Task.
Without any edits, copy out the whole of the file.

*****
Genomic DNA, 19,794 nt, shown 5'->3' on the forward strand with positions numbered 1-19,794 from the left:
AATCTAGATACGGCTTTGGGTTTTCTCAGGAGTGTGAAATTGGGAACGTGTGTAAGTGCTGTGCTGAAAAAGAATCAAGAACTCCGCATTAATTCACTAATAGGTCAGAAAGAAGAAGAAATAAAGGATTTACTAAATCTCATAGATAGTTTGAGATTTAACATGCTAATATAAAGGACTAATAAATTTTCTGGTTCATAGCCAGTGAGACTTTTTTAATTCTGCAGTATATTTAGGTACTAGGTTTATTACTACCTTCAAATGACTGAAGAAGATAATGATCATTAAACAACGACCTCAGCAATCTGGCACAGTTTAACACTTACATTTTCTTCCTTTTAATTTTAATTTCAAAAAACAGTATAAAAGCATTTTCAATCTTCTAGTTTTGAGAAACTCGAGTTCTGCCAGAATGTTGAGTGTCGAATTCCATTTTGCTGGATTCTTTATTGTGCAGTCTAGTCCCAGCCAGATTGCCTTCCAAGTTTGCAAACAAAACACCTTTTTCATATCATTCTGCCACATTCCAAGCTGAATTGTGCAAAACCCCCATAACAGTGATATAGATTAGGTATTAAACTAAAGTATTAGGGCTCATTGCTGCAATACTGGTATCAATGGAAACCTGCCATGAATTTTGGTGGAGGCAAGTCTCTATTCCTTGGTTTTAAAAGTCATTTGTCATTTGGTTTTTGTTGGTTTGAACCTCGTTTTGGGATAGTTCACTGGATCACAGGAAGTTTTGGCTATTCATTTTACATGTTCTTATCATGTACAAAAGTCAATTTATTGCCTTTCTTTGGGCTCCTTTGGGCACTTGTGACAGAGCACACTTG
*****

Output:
Genomic DNA, 19,794 nt, shown 5'->3' on the forward strand with positions numbered 1-19,794 from the left:
AATCTAGATACGGCTTTGGGTTTTCTCAGGAGTGTGAAATTGGGAACGTGTGTAAGTGCTGTGCTGAAAAAGAATCAAGAACTCCGCATTAATTCACTAATAGGTCAGAAAGAAGAAGAAATAAAGGATTTACTAAATCTCATAGATAGTTTGAGATTTAACATGCTAATATAAAGGACTAATAAATTTTCTGGTTCATAGCCAGTGAGACTTTTTTAATTCTGCAGTATATTTAGGTACTAGGTTTATTACTACCTTCAAATGACTGAAGAAGATAATGATCATTAAACAACGACCTCAGCAATCTGGCACAGTTTAACACTTACATTTTCTTCCTTTTAATTTTAATTTCAAAAAACAGTATAAAAGCATTTTCAATCTTCTAGTTTTGAGAAACTCGAGTTCTGCCAGAATGTTGAGTGTCGAATTCCATTTTGCTGGATTCTTTATTGTGCAGTCTAGTCCCAGCCAGATTGCCTTCCAAGTTTGCAAACAAAACACCTTTTTCATATCATTCTGCCACATTCCAAGCTGAATTGTGCAAAACCCCCATAACAGTGATATAGATTAGGTATTAAACTAAAGTATTAGGGCTCATTGCTGCAATACTGGTATCAATGGAAACCTGCCATGAATTTTGGTGGAGGCAAGTCTCTATTCCTTGGTTTTAAAAGTCATTTGTCATTTGGTTTTTGTTGGTTTGAACCTCGTTTTGGGATAGTTCACTGGATCACAGGAAGTTTTGGCTATTCATTTTACATGTTCTTATCATGTACAAAAGTCAATTTATTGCCTTTCTTTGGGCTCCTTTGGGCACTTGTGACAGAGCACACTTG